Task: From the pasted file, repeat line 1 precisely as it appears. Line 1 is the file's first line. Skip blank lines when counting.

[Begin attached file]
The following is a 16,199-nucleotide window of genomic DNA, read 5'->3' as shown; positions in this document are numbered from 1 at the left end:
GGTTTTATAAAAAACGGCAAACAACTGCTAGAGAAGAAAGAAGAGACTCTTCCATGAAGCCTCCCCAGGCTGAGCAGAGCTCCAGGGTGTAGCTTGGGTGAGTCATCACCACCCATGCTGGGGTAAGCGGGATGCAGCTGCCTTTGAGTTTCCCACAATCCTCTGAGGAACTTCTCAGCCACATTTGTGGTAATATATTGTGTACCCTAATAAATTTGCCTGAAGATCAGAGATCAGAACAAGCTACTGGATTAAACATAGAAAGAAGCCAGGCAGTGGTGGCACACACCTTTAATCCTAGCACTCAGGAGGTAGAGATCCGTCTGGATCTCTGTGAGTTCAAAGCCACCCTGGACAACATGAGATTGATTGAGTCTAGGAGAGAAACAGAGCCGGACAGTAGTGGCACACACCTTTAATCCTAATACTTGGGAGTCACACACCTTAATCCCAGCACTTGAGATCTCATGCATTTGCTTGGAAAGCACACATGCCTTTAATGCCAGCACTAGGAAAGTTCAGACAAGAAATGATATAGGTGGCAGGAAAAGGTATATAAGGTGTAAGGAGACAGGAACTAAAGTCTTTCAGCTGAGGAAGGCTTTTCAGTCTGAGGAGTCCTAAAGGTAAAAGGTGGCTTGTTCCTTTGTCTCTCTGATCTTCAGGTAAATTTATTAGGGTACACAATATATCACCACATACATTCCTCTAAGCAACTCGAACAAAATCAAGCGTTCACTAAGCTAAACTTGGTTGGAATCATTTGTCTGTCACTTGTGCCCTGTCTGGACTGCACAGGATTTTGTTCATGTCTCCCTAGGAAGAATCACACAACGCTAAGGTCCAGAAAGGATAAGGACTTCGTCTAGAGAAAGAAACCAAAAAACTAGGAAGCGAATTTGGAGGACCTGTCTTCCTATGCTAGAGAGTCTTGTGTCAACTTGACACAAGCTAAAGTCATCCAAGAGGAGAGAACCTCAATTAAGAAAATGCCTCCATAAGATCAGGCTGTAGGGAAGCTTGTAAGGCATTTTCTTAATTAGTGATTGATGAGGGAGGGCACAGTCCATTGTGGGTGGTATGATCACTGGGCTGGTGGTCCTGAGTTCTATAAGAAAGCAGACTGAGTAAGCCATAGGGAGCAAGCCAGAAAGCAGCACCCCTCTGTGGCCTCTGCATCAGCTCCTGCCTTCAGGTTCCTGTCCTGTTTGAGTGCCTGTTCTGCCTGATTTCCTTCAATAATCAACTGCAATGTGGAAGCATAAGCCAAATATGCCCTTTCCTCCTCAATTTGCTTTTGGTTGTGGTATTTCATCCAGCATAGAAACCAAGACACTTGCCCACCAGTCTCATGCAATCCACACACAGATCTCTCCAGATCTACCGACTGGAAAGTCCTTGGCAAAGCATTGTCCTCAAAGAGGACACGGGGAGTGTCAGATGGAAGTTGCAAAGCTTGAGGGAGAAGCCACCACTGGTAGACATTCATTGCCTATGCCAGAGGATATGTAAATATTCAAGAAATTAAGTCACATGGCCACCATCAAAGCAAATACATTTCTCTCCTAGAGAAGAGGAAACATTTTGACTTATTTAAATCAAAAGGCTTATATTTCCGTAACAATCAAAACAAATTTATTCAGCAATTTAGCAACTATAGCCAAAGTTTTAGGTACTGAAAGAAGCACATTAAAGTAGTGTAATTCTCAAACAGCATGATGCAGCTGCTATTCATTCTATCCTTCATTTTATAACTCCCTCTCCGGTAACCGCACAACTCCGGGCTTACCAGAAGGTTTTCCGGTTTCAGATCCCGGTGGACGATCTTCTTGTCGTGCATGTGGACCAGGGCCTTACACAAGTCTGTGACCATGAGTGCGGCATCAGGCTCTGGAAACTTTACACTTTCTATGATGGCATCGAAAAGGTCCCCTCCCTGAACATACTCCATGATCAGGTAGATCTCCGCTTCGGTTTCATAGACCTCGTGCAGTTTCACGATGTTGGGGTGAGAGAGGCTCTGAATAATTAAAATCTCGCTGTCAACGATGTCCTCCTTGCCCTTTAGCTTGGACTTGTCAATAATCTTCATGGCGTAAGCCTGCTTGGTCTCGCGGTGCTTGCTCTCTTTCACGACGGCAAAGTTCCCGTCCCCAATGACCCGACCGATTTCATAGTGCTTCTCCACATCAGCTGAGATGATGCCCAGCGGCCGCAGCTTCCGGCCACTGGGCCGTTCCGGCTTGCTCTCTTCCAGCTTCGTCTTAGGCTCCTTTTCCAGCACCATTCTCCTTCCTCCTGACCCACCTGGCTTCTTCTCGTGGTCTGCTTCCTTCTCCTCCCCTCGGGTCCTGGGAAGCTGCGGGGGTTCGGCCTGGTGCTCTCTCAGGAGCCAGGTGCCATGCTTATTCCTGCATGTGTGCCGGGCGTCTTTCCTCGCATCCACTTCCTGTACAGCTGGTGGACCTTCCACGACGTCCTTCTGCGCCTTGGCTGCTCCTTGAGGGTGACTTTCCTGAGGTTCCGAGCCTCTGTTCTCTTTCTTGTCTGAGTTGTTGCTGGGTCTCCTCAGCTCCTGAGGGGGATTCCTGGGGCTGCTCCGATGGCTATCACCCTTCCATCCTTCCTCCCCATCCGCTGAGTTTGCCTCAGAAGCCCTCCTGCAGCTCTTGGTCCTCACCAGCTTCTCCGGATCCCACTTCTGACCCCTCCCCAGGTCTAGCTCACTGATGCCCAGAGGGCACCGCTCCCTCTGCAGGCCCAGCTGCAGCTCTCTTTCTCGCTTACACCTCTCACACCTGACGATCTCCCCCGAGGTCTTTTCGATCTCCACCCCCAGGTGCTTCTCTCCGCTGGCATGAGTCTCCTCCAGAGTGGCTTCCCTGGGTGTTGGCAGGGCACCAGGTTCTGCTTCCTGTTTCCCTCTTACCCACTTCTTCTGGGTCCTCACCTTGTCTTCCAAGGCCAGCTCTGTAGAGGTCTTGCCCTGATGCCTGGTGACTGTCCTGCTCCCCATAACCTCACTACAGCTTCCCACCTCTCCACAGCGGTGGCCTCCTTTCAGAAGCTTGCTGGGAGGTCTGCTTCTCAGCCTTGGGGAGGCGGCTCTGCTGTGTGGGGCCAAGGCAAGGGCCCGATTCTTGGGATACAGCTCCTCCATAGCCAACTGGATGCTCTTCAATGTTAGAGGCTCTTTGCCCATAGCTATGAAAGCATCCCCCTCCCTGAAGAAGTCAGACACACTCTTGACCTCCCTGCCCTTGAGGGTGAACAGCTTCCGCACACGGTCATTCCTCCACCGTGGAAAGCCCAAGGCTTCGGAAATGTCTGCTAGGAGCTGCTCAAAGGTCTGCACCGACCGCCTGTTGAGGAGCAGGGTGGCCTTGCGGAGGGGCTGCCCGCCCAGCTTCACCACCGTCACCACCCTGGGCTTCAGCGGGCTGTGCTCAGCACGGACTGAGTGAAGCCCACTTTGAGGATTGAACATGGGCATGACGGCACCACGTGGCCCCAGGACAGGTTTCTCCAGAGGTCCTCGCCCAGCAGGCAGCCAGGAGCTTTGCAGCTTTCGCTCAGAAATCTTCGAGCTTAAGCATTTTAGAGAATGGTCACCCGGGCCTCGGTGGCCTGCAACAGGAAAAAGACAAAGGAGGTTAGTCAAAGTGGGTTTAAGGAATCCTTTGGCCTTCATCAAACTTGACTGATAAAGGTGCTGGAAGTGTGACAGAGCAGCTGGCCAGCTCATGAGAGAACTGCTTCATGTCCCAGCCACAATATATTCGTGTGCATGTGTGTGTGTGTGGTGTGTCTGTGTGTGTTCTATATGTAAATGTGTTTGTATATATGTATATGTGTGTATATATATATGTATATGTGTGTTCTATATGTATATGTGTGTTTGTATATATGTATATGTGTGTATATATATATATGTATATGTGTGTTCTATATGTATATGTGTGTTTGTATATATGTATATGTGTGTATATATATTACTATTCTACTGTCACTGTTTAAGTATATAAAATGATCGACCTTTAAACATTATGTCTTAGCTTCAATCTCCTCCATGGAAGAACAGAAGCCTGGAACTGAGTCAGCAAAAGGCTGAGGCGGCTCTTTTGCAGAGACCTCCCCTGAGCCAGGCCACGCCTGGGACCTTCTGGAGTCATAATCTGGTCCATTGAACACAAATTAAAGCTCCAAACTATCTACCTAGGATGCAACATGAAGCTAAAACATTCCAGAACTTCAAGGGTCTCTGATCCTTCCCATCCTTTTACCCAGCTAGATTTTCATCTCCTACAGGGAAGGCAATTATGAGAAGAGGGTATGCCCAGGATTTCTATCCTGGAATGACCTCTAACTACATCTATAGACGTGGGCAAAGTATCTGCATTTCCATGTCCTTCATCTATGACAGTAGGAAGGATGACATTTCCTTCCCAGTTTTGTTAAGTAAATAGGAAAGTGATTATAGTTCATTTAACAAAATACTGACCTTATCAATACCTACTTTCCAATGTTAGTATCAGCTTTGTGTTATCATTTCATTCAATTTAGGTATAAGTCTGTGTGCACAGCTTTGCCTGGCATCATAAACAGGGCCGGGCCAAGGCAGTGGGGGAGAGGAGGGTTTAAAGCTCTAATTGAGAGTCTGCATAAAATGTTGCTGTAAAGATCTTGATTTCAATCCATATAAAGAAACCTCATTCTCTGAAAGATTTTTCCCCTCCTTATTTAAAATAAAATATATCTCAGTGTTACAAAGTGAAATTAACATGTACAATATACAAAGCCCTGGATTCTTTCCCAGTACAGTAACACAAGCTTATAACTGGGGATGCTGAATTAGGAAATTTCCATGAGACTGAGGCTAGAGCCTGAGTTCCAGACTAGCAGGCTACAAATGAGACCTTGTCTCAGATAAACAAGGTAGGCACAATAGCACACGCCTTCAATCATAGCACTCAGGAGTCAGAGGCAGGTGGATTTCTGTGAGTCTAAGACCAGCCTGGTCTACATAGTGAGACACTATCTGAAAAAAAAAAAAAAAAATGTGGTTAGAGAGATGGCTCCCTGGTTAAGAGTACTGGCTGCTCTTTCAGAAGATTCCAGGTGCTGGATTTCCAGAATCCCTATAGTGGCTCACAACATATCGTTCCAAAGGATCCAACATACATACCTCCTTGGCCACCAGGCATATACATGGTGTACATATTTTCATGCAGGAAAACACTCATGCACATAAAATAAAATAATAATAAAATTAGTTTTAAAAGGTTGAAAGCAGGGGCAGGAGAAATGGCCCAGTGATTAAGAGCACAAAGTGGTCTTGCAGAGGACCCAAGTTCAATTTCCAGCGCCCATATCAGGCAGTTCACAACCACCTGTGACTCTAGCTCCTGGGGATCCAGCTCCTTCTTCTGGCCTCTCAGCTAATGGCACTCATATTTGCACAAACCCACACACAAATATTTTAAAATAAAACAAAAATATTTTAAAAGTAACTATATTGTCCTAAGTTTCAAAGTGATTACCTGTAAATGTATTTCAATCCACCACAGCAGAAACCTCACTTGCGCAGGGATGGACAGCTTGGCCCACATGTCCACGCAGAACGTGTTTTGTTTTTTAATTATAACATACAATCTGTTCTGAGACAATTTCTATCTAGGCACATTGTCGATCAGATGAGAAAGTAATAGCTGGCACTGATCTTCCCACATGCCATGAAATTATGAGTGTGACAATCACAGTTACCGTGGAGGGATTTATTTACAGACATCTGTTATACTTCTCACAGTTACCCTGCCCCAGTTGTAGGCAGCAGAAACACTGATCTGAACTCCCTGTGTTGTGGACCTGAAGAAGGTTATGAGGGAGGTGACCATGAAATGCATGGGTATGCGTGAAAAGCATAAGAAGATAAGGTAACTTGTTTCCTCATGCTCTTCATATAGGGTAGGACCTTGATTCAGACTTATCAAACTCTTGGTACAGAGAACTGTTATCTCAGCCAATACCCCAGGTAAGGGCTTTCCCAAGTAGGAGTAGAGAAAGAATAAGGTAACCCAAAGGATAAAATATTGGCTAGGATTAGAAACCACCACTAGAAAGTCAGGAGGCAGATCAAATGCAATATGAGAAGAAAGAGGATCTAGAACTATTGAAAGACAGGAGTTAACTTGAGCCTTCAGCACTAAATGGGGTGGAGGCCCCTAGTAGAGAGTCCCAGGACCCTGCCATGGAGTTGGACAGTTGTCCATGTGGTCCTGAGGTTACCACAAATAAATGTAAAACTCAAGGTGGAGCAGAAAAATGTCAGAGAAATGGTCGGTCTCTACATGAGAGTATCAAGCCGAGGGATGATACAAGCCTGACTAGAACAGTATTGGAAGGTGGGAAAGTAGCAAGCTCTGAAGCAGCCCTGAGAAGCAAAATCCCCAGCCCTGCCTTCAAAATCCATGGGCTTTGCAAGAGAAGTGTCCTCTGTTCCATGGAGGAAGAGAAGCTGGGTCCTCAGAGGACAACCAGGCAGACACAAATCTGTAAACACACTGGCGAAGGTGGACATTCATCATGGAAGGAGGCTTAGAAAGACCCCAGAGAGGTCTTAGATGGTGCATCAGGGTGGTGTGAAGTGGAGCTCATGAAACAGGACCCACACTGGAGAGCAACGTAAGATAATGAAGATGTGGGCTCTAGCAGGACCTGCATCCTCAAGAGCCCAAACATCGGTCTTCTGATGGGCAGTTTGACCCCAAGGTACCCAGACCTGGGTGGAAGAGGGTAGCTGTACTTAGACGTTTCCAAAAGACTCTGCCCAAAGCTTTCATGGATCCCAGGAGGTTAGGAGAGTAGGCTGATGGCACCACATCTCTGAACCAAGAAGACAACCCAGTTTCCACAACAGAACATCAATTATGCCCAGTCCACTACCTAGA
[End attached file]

The following is a 16,199-nucleotide window of genomic DNA, read 5'->3' as shown; positions in this document are numbered from 1 at the left end: